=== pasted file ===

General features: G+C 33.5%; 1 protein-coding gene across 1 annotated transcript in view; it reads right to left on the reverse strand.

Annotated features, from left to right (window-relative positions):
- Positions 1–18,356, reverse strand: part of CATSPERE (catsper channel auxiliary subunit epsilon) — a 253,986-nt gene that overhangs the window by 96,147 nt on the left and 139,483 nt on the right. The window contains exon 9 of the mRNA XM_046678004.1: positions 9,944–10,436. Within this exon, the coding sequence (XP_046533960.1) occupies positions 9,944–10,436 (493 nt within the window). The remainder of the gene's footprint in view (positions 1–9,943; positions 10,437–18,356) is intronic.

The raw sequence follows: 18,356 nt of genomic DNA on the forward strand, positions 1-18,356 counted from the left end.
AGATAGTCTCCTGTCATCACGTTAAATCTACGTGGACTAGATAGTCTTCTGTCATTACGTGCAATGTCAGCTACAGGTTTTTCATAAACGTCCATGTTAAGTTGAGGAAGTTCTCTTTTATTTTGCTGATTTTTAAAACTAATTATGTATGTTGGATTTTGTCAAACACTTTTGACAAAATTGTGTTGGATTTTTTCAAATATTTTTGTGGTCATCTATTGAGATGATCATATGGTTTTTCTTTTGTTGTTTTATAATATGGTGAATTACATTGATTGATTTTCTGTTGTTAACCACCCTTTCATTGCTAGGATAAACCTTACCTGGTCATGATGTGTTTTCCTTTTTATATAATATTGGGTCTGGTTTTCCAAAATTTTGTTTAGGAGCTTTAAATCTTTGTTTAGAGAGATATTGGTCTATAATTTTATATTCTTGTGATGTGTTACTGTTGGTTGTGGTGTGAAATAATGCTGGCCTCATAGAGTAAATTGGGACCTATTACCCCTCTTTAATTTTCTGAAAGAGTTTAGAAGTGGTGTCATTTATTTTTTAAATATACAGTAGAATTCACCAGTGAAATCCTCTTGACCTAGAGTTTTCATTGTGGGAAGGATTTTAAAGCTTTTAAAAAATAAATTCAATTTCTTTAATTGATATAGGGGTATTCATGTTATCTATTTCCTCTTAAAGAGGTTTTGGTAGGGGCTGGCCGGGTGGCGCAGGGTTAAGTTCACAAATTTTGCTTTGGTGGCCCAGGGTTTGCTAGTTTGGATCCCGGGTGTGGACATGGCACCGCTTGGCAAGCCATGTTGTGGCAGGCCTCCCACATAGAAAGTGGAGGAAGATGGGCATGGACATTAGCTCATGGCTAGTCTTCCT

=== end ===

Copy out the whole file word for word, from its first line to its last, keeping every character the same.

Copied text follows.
General features: G+C 33.5%; 1 protein-coding gene across 1 annotated transcript in view; it reads right to left on the reverse strand.

Annotated features, from left to right (window-relative positions):
- Positions 1–18,356, reverse strand: part of CATSPERE (catsper channel auxiliary subunit epsilon) — a 253,986-nt gene that overhangs the window by 96,147 nt on the left and 139,483 nt on the right. The window contains exon 9 of the mRNA XM_046678004.1: positions 9,944–10,436. Within this exon, the coding sequence (XP_046533960.1) occupies positions 9,944–10,436 (493 nt within the window). The remainder of the gene's footprint in view (positions 1–9,943; positions 10,437–18,356) is intronic.

The raw sequence follows: 18,356 nt of genomic DNA on the forward strand, positions 1-18,356 counted from the left end.
AGATAGTCTCCTGTCATCACGTTAAATCTACGTGGACTAGATAGTCTTCTGTCATTACGTGCAATGTCAGCTACAGGTTTTTCATAAACGTCCATGTTAAGTTGAGGAAGTTCTCTTTTATTTTGCTGATTTTTAAAACTAATTATGTATGTTGGATTTTGTCAAACACTTTTGACAAAATTGTGTTGGATTTTTTCAAATATTTTTGTGGTCATCTATTGAGATGATCATATGGTTTTTCTTTTGTTGTTTTATAATATGGTGAATTACATTGATTGATTTTCTGTTGTTAACCACCCTTTCATTGCTAGGATAAACCTTACCTGGTCATGATGTGTTTTCCTTTTTATATAATATTGGGTCTGGTTTTCCAAAATTTTGTTTAGGAGCTTTAAATCTTTGTTTAGAGAGATATTGGTCTATAATTTTATATTCTTGTGATGTGTTACTGTTGGTTGTGGTGTGAAATAATGCTGGCCTCATAGAGTAAATTGGGACCTATTACCCCTCTTTAATTTTCTGAAAGAGTTTAGAAGTGGTGTCATTTATTTTTTAAATATACAGTAGAATTCACCAGTGAAATCCTCTTGACCTAGAGTTTTCATTGTGGGAAGGATTTTAAAGCTTTTAAAAAATAAATTCAATTTCTTTAATTGATATAGGGGTATTCATGTTATCTATTTCCTCTTAAAGAGGTTTTGGTAGGGGCTGGCCGGGTGGCGCAGGGTTAAGTTCACAAATTTTGCTTTGGTGGCCCAGGGTTTGCTAGTTTGGATCCCGGGTGTGGACATGGCACCGCTTGGCAAGCCATGTTGTGGCAGGCCTCCCACATAGAAAGTGGAGGAAGATGGGCATGGACATTAGCTCATGGCTAGTCTTCCT